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The History of Max Payne

Rus McLaughlin | 11 May 2012 16:00
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Finally, despite persistent vaporware rumors, Max Payne hit store shelves on July 23, 2001, just three months before Rockstar's own Grand Theft Auto III landed. But even against GTA and competition that included Devil May Cry, Gran Turismo 3, Advance Wars, Super Smash Bros. Melee, and Halo: Combat Evolved, Max more than held his own. Remedy's second-ever game eventually moved over 7 million units and scooped up dozens of awards.

Take-Two didn't need any more incentive. They moved in and bought out the rights to Max Payne for $10 million in cash and nearly a million shares of Take-Two stock. Remedy had already begun work on a sequel.


Fortunately, Max's new owners/publishers took a largely hands-off approach. Sam Lake also took a step back, declining to reprise his own character. This time, the budget stretched to hiring professional actors; Timothy Gibbs stepped in as the new body model while McCaffrey returned to supply Max's voice. The bigger questions centered around what to do to Max now, after he single-handedly annihilated an entire criminal empire. Lake finally hit on a classic noir answer: Bbring back the femme fatal.

She turned out to be Mona Sax, a hired killer who just couldn't pull the trigger on Max. A fairly minor character in the first Payne, Lake put her front and center in his "film noir love story" to re-destroy Max's stabilized life in the NYPD. Both had unfinished business with the Inner Circle, a shadowy organization at the heart of the first game's conspiracies... -- and with each other. When the designers handed a few levels over to Mona, Lake framed them as Max picturing what she'd done in his absence to keep players firmly planted in his anti-hero's head.

Lake delivered a 600-page script, roughly five times what he'd done for Max's first rampage. The design team placed an even greater emphasis on bullet-time carnage and built tools to make Max Payne 2 a modder's paradise. They even snuck in an unusual treat for players who completed the game on the highest difficulty setting: a happy ending.

Max Payne 2: The Fall of Max Payne arrived in October 2003, just 27 months after the first. The general consensus pronounced it a cleaner, better-looking thrill ride, improved on all fronts, through still lacking a multiplayer mode. But for whatever reason, the game stalled, selling less than half what its predecessor did. Another company might've counted over 3 million in sales as a win, but Take-Two's fiscal year turned ugly across the board. Delayed games, bad debts, and a threatened SEC investigation into alleged accounting violations added up to a disastrous 2004, and Max 2's "disappointing" sales failed to provide a rescue.

Fair or not, Max became the fall guy. This time for real.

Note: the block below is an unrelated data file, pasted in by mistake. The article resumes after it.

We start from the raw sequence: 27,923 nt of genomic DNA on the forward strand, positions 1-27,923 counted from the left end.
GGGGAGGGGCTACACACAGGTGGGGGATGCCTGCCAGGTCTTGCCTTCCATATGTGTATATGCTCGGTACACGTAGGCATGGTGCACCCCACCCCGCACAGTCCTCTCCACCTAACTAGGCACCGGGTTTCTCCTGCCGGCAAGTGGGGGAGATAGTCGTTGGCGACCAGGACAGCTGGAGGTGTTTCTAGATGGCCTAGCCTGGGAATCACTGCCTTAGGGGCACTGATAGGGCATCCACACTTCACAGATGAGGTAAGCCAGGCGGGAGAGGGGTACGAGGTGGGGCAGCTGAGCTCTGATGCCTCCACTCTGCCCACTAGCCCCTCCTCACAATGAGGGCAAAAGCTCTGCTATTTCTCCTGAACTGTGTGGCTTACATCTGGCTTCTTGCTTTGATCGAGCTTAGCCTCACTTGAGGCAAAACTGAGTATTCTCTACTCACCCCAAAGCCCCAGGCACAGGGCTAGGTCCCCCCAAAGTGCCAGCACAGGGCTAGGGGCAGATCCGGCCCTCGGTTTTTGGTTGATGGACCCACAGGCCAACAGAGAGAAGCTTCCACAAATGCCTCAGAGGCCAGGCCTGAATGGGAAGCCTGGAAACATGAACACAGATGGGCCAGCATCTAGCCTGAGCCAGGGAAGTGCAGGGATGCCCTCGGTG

A Bit Closer to Heaven

Take-Two's then-CEO, Jeffery Lapin, insisted Rockstar wanted to make more Payne, and then the franchise went dark in 2004. A disastrous 2008 film adaptation staring Mark Wahlberg as Max didn't help.

Remedy moved on to a new 5-year project, taking Scott Miller's lessons forward into Alan Wake, an action-horror game featuring another James McCaffrey narration, a Sam Lake cameo (where he recreated the famed grimace), and plenty of Payne-ful easter eggs. Meanwhile, Miller's 3D Realms bogged down in the legendary 14-year development of Duke Nukem Forever. In 2009, Take-Two sued him for failing to deliver the game; both parties settled with prejudice the following year.

Finally, in early 2009, Rockstar finally made it official, announcing Max Payne 3 from their Vancouver studio for a winter release. In keeping with tradition, that didn't happen. The sequel went back under wraps as three more release dates slipped by. Screens of a bald, portly Max raised even more concerns ... until the first trailer hit in the back half of 2011. It led off with the now-iconic, melancholy cello riff and James McCaffrey's tired growl before exploding into a symphony of bullet-timed violence. Max was back.


His new decent into hell reflects the eight-year gap between games. Burnt out, self-destructive as ever, and now an ex-cop, Max takes on a private security job in famously rich and dangerous São Paulo, Brazil. But when he once again fails to protect a woman in his charge, Max unleashes another scorched-Earth campaign to put things right.

Leaving New York behind isn't the only big change, either. For the first time, McCaffrey also stepped into the motion-capture suit, providing the body model for a character he's personified for years. At long last, multiplayer makes it into the feature set, complete with line-of-sight bullet time combat. And of course, the entire design team changed, without anyone from Remedy involved in their old creation. Sam Lake, however, fully endorsed the final product.

It took an enthusiastic group of Finns to nail that uniquely American mix of modern action and classic noir, but even they underestimated Max's enduring appeal. He is the man pushed too far, the doomed anti-hero who keeps fighting, the lone cop betrayed but never broken, always sardonic, never bleak. Max's constant struggle feels timeless, and the relentless gunfights never get old.

Freelancer Rus McLaughlin has written for Ubisoft, Electronic Arts, Square Enix, GamePro, Bitmob, IGN, and Electronic Gaming Monthly. Follow Rus on Twitter.

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